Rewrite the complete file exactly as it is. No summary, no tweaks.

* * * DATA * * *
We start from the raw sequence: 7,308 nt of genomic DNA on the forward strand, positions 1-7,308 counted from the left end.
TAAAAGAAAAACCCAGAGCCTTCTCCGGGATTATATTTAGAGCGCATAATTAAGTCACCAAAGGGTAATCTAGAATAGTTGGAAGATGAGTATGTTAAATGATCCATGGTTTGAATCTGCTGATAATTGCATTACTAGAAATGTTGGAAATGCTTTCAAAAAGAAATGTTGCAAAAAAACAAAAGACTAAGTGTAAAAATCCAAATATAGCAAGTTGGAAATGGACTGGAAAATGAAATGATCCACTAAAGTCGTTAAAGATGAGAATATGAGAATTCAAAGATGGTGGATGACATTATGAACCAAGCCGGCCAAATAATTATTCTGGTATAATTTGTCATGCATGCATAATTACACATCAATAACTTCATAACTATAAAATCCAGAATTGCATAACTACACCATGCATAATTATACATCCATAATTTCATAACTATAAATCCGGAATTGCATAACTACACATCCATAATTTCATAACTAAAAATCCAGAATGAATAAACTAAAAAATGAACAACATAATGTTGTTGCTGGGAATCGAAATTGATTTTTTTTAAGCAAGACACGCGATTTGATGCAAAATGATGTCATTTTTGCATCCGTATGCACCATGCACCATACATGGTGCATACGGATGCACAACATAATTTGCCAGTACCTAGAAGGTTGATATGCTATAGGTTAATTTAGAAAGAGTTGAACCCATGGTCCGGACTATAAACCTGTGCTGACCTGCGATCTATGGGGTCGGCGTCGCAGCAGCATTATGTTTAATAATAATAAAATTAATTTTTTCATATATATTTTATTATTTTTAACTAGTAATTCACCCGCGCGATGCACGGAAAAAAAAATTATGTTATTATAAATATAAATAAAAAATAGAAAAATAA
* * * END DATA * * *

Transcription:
We start from the raw sequence: 7,308 nt of genomic DNA on the forward strand, positions 1-7,308 counted from the left end.
TAAAAGAAAAACCCAGAGCCTTCTCCGGGATTATATTTAGAGCGCATAATTAAGTCACCAAAGGGTAATCTAGAATAGTTGGAAGATGAGTATGTTAAATGATCCATGGTTTGAATCTGCTGATAATTGCATTACTAGAAATGTTGGAAATGCTTTCAAAAAGAAATGTTGCAAAAAAACAAAAGACTAAGTGTAAAAATCCAAATATAGCAAGTTGGAAATGGACTGGAAAATGAAATGATCCACTAAAGTCGTTAAAGATGAGAATATGAGAATTCAAAGATGGTGGATGACATTATGAACCAAGCCGGCCAAATAATTATTCTGGTATAATTTGTCATGCATGCATAATTACACATCAATAACTTCATAACTATAAAATCCAGAATTGCATAACTACACCATGCATAATTATACATCCATAATTTCATAACTATAAATCCGGAATTGCATAACTACACATCCATAATTTCATAACTAAAAATCCAGAATGAATAAACTAAAAAATGAACAACATAATGTTGTTGCTGGGAATCGAAATTGATTTTTTTTAAGCAAGACACGCGATTTGATGCAAAATGATGTCATTTTTGCATCCGTATGCACCATGCACCATACATGGTGCATACGGATGCACAACATAATTTGCCAGTACCTAGAAGGTTGATATGCTATAGGTTAATTTAGAAAGAGTTGAACCCATGGTCCGGACTATAAACCTGTGCTGACCTGCGATCTATGGGGTCGGCGTCGCAGCAGCATTATGTTTAATAATAATAAAATTAATTTTTTCATATATATTTTATTATTTTTAACTAGTAATTCACCCGCGCGATGCACGGAAAAAAAAATTATGTTATTATAAATATAAATAAAAAATAGAAAAATAA